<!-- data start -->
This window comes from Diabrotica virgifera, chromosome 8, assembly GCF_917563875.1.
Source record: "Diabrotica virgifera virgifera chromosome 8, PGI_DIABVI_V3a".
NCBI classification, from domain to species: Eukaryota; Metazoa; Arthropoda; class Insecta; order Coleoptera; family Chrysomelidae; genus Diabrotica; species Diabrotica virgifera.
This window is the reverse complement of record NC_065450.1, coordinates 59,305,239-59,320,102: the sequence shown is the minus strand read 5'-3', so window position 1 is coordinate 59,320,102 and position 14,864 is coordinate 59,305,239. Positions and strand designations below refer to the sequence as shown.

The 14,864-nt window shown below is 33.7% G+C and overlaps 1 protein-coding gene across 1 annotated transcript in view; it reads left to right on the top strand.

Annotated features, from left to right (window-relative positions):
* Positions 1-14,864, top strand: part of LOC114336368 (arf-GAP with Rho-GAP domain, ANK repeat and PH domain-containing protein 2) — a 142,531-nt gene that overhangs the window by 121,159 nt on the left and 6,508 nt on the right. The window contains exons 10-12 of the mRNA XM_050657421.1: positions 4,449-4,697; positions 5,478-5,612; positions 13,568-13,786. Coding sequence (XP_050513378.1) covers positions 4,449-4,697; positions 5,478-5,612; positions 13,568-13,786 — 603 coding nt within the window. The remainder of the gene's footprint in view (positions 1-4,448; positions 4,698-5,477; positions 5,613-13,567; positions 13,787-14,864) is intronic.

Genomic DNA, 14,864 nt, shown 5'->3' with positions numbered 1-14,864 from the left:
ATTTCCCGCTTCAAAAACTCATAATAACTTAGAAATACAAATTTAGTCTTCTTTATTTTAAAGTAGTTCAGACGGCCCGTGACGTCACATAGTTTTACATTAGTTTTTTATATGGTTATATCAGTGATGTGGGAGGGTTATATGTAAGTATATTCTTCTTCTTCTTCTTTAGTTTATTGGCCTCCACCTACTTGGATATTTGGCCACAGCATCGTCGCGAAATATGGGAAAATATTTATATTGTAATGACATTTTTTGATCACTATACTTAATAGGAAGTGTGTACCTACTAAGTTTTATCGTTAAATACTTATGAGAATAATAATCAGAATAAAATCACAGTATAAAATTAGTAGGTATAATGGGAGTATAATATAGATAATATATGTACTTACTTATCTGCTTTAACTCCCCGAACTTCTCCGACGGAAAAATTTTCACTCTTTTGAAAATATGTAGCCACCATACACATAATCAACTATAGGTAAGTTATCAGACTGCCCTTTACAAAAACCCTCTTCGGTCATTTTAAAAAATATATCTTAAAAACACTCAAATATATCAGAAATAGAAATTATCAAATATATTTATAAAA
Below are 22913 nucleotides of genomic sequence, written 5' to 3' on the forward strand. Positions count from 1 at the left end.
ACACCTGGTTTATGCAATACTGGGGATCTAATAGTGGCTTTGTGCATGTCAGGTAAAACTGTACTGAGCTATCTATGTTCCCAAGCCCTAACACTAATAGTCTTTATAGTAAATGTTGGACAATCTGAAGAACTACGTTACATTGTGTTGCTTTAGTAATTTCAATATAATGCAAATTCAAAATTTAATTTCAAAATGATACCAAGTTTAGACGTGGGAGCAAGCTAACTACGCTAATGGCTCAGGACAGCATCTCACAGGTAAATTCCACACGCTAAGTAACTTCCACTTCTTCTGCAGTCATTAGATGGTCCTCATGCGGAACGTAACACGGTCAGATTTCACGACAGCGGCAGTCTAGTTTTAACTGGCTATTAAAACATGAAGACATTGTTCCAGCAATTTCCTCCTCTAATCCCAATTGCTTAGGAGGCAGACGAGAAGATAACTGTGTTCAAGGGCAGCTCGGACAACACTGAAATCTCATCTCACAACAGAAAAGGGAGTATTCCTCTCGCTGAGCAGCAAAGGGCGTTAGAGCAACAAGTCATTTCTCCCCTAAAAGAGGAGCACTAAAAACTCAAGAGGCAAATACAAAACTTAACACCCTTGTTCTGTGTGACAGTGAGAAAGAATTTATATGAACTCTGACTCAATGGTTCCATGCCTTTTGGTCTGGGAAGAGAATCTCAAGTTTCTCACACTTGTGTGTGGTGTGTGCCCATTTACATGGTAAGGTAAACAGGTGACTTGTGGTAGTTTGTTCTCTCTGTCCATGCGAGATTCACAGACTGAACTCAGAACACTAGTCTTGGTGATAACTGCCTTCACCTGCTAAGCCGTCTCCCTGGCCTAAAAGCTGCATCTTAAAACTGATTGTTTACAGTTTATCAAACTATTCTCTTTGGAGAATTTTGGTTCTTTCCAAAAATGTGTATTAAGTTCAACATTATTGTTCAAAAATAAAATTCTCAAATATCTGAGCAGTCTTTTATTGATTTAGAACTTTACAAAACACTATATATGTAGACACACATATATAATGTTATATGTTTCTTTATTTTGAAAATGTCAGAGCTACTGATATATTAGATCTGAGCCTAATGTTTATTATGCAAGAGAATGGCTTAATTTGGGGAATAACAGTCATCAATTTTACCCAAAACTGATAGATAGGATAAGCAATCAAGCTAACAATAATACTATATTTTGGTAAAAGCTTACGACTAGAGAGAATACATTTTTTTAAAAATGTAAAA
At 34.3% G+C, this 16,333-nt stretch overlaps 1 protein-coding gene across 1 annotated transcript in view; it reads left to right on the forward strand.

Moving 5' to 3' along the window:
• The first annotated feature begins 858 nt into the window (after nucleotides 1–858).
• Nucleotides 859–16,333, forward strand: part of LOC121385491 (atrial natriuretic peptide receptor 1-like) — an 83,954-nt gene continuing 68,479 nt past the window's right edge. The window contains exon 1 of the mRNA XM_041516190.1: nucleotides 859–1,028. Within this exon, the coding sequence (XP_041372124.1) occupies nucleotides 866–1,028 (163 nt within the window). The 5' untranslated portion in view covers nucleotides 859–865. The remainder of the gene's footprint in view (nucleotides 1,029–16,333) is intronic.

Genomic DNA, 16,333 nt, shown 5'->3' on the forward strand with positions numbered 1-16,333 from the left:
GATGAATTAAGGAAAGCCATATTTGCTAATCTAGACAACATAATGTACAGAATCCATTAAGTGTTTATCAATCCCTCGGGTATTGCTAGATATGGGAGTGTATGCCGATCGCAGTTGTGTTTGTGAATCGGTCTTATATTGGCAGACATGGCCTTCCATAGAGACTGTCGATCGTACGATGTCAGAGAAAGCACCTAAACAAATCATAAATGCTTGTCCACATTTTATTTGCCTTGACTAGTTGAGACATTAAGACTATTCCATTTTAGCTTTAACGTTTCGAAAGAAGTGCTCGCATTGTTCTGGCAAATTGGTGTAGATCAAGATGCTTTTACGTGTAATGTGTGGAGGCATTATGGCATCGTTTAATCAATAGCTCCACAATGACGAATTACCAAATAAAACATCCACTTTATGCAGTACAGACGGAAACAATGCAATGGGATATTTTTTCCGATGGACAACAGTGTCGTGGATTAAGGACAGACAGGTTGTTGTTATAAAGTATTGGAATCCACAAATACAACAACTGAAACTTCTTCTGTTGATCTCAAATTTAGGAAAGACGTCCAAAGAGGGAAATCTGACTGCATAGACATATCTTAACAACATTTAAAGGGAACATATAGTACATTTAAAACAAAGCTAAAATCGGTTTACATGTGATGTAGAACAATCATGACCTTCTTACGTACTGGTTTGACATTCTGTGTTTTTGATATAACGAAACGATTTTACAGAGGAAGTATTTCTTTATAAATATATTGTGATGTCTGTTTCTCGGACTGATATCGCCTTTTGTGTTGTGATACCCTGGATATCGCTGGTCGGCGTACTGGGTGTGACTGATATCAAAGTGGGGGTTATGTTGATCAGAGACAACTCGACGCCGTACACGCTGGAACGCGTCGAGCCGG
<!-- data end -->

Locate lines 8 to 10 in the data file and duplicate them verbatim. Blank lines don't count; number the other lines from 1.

Genomic DNA, 14,864 nt, shown 5'->3' with positions numbered 1-14,864 from the left:
ATTTCCCGCTTCAAAAACTCATAATAACTTAGAAATACAAATTTAGTCTTCTTTATTTTAAAGTAGTTCAGACGGCCCGTGACGTCACATAGTTTTACATTAGTTTTTTATATGGTTATATCAGTGATGTGGGAGGGTTATATGTAAGTATATTCTTCTTCTTCTTCTTTAGTTTATTGGCCTCCACCTACTTGGATATTTGGCCACAGCATCGTCGCGAAATATGGGAAAATATTTATATTGTAATGACATTTTTTGATCACTATACTTAATAGGAAGTGTGTACCTACTAAGTTTTATCGTTAAATACTTATGAGAATAATAATCAGAATAAAATCACAGTATAAAATTAGTAGGTATAATGGGAGTATAATATAGATAATATATGTACTTACTTATCTGCTTTAACTCCCCGAACTTCTCCGACGGAAAAATTTTCACTCTTTTGAAAATATGTAGCCACCATACACATAATCAACTATAGGTAAGTTATCAGACTGCCCTTTACAAAAACCCTCTTCGGTCATTTTAAAAAATATATCTTAAAAACACTCAAATATATCAGAAATAGAAATTATCAAATATATTTATAAAA
Below are 22913 nucleotides of genomic sequence, written 5' to 3' on the forward strand. Positions count from 1 at the left end.